Setting file permissions for rotating logs (Linux)

The Datadog Agent runs under the dd-agent user and dd-agent group. This prevents the Datadog Agent from accessing the logs in /var/log as they are only accessible by root (or a sudo admin).

Setting permissions using ACLs

In order to allow read-only access for datadog-agent only, create ACLs and modify logrotate to persist the permissions changes.

Verifying ACLs are enabled on your system

ACLs needs to be enabled on your file system to set permissions using the methods outlined in this article. Verify ACLs are enabled by using thegetfacl and setfacl commands to set permissions for the datadog-agent user on a test directory, for example:

mkdir /var/log/test-dir
getfacl /var/log/test-dir/
setfacl -m u:dd-agent:rx /var/log/test-dir
getfacl /var/log/test-dir/

The permissions set for datadog-agent appears in the output of getfacl if ACLs are enabled.

Setting file permission

Granting dd-agent read and execute permissions on log directories

Once you have verified ACLs are enabled, grant read and execute permissions for the datadog-agent user on the appropriate directories for log collection. For example, to grant access to /var/log/apache , run:

setfacl -m u:dd-agent:rx /var/log/apache

Learn more about how to configure ACLs on linux

Setting permissions for log file rotation

Setting the permissions once will not persist for rotating logs, as logrotate does not re-apply the ACL setting. For a more permanent solution add a rule to logrotate to reset the ACL in a new file:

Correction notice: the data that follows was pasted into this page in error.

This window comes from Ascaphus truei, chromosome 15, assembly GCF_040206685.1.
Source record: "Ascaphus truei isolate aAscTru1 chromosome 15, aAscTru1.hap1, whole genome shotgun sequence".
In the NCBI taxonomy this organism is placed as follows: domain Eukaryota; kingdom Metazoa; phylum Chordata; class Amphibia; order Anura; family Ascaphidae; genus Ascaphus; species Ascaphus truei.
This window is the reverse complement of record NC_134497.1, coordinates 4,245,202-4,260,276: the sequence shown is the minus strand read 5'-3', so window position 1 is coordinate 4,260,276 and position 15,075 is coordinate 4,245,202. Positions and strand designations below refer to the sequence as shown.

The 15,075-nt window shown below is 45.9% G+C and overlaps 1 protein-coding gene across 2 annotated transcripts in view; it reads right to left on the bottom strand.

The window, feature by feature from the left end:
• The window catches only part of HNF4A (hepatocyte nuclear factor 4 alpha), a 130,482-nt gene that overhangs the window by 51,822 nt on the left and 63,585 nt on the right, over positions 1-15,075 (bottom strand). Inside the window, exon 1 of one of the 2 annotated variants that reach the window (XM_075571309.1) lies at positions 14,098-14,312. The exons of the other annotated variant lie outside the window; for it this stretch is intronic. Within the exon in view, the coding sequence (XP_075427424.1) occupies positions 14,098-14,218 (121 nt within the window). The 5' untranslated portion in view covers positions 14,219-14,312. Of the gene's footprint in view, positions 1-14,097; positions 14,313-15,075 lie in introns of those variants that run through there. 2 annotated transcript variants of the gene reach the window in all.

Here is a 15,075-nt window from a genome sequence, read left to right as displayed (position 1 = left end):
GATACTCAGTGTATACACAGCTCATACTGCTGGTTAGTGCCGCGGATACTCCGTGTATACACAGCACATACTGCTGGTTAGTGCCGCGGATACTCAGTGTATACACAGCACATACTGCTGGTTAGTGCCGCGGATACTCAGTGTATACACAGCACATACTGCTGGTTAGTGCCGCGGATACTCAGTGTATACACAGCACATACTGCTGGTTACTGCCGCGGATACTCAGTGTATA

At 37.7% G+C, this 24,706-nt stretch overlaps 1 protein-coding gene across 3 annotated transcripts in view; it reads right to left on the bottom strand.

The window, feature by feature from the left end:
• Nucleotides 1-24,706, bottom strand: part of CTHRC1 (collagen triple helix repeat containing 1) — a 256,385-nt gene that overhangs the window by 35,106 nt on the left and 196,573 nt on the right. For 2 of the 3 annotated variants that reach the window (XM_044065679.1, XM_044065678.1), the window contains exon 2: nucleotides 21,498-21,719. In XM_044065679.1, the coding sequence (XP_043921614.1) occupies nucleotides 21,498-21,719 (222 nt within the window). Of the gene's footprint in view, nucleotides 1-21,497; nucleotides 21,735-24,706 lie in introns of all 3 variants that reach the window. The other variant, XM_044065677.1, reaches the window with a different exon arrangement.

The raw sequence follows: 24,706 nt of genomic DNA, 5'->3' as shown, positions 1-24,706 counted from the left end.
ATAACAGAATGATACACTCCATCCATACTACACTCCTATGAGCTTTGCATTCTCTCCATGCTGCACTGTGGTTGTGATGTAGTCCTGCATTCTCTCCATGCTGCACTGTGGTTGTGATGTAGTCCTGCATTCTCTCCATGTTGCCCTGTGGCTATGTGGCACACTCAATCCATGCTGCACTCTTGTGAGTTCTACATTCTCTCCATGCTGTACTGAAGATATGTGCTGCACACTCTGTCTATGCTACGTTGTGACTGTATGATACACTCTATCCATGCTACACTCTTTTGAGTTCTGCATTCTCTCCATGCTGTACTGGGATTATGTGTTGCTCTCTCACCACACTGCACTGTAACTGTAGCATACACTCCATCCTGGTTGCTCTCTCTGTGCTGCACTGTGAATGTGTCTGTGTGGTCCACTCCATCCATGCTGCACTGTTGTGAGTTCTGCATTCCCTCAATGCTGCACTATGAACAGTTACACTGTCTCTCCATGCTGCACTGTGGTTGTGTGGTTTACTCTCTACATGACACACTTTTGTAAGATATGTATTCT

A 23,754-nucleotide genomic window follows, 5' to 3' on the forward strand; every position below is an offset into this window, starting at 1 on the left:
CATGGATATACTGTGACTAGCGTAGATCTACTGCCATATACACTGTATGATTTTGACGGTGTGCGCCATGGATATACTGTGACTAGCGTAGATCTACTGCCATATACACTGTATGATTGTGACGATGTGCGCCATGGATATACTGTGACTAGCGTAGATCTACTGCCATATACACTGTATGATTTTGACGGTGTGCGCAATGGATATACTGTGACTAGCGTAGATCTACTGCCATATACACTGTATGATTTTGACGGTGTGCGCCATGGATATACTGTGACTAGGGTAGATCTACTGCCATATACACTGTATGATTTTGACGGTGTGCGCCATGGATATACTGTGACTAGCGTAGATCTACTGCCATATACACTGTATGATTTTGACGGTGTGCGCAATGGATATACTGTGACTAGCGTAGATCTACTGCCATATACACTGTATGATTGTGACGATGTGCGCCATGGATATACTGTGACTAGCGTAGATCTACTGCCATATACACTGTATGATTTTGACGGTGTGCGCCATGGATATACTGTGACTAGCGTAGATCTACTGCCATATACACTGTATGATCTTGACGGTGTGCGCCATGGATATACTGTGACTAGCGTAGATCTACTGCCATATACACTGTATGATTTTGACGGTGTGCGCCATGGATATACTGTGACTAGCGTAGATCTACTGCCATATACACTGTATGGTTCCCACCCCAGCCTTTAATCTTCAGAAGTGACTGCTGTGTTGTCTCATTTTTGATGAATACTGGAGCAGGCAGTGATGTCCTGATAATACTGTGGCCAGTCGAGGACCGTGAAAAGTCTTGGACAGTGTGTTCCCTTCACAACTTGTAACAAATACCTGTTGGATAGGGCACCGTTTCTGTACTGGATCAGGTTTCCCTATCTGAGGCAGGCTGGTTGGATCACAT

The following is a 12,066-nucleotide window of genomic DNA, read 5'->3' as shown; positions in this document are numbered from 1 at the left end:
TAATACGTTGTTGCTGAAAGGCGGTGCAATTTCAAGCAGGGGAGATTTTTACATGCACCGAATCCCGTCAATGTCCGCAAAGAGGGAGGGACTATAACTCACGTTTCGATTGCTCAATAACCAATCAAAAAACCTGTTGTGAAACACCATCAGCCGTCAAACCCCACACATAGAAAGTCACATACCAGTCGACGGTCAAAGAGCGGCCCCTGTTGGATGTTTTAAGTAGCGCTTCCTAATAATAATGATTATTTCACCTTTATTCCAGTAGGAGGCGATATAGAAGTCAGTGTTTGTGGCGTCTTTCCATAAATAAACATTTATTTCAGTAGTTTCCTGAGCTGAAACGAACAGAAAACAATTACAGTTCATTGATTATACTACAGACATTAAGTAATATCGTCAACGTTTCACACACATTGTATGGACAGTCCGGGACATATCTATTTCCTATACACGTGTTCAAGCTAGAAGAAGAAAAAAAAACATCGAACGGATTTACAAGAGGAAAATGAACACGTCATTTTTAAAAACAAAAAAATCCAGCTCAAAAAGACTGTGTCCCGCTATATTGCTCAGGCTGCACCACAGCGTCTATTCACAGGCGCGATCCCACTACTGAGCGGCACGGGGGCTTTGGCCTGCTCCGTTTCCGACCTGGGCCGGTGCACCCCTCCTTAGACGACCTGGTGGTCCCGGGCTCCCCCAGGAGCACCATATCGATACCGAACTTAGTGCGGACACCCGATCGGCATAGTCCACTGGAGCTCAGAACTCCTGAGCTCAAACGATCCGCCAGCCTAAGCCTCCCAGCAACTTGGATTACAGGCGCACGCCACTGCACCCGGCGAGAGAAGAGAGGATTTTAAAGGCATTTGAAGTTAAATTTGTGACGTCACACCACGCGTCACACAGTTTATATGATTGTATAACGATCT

sudo touch /etc/logrotate.d/dd-agent_ACLs

Example file:

/var/log/apache/*.log {
 /usr/bin/setfacl -m g:dd-agent:rx /var/log/apache/access.log
 /usr/bin/setfacl -m g:dd-agent:rx /var/log/apache/error.log

Check the ACL status of a file with:

getfacl /var/log/apache/access.log

Note: For PostgreSQL v10 and older, set the permission to 0700. For PostgreSQL v11, set either 0700 or 0750. Trying to start a server with a base data folder that has permissions different from 0700 or 0750 will result in a failure of the postmater process.

Note: The PostgreSQL logging directory cannot be located in the same directory as the base PostgreSQL installation.

Setting permissions when ACLs are not present

When ACLs are not present in a system, set your permissions based on group access.

For instance, if your MySQL service is logging to the following locations:


Their permissions are associated with user ‘mysql’ and the group ‘mysql’ by default. This logging scheme denies access to the log file to any user not in the ‘mysql’ group. Typically you may see something like this:

$ ls -l /var/log | grep -i mysql
drwxr-x--- 2 mysql mysql 4096 Feb 20 06:25 mysql

The easiest path here is to give everyone read access to the file in the logrotate configuration:

/var/log/mysql/mysql_error.log /var/log/mysql/mysql-slow.log {

        rotate 7
        create 644 mysql adm

Each common off-the-shelf application will follow a similar nomenclature. The advantage is that you avoid providing privileged access to an individual account and use a standardized practice. This keeps your audit rules in check.

Further Reading